Thierry Breton, European Commissioner for the Internal Market, made the creation of a European “cyber shield” official on April 4, 2023 (the day before he spoke at the FIC). First announced several months ago, it is expected to be set up later this year and to be operational by early 2024. Its main goal is to “better detect attacks in advance” in the European Union.
Indeed, as Thierry Breton reminds us, “it can take up to 190 days between the start of the spread of malware and the launch of an attack“. Therefore, the European Commission will pilot the construction of five to six SoCs using supercomputers and AI to detect malicious behaviour.
This “cyber shield” will require a one-billion-euro investment, of which two-thirds will be provided by the European Union, and the rest by the Member States. “Seventeen Member States have already responded to the call,” explains Thierry Breton, without revealing which ones.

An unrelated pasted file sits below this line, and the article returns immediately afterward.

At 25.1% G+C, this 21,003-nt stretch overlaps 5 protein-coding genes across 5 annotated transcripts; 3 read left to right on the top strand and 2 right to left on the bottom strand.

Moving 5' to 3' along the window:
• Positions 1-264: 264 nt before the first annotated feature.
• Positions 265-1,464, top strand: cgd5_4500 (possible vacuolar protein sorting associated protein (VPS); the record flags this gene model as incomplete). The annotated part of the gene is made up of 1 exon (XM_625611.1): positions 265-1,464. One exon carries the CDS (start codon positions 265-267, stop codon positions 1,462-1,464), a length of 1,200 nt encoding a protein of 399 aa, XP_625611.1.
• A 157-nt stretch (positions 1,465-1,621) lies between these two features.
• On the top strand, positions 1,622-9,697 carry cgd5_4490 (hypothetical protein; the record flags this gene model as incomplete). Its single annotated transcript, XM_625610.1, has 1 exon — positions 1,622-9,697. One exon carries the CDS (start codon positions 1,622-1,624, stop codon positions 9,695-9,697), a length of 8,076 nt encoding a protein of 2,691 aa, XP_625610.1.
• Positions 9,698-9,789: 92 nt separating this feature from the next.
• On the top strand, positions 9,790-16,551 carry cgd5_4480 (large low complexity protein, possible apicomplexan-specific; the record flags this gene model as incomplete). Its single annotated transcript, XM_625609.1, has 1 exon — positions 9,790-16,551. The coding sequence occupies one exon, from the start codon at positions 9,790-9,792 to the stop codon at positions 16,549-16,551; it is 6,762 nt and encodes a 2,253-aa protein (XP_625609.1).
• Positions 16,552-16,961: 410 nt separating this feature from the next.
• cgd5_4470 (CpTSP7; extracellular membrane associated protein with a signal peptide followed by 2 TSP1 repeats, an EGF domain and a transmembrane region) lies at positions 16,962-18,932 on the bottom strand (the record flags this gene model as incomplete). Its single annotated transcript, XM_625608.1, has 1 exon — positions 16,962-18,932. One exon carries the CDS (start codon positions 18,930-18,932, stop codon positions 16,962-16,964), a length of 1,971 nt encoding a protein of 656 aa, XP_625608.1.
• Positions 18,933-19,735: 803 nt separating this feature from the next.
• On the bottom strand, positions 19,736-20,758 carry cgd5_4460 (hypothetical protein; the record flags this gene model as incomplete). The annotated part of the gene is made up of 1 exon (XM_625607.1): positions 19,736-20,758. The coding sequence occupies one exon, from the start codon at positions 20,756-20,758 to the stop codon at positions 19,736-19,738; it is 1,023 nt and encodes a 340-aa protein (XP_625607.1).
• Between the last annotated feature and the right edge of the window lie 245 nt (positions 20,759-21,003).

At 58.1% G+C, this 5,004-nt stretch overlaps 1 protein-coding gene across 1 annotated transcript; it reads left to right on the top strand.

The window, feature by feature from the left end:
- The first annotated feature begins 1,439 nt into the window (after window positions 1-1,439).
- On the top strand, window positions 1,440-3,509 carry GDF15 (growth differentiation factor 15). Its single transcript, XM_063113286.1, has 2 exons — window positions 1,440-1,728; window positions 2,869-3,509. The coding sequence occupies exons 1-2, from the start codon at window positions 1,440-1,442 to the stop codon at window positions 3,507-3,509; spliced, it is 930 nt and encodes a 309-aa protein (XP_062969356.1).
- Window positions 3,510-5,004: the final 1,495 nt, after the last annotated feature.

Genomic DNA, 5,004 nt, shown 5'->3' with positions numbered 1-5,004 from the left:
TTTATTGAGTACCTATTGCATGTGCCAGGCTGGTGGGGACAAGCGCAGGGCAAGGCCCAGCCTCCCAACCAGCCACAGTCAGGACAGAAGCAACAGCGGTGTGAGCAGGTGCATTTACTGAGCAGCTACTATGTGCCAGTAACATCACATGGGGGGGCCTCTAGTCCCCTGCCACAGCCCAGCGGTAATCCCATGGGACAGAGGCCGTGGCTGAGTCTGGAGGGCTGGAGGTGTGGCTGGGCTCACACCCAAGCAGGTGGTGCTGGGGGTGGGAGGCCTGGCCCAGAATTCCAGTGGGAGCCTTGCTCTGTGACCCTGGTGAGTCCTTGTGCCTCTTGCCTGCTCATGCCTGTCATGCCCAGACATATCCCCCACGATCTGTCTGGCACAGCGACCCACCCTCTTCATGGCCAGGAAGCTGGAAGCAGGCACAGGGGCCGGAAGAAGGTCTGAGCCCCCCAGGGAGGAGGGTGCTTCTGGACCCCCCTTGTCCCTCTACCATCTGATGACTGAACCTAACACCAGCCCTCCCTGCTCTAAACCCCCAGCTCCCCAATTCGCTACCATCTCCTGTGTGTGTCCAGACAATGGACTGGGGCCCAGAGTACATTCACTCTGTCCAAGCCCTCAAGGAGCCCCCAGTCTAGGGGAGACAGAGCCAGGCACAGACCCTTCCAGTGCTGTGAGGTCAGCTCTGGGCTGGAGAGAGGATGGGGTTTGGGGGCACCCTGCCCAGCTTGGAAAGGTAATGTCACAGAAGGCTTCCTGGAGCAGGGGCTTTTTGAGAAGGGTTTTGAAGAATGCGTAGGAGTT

This project will also optimize information sharing and collaboration between States. “Following the same logic as the European Civil Protection in case of disasters, we must now adopt a system of mutual assistance,” says the European Commissioner.
A “European cyber reserve” will also be set up. Composed of “several thousand volunteers, professionals working in conjunction with the authorities and national forces,” this reserve will be able to be mobilized in the event of a cyber-attack. Finally, the European Union will create a cyber training center to help address the shortage of manpower in the sector.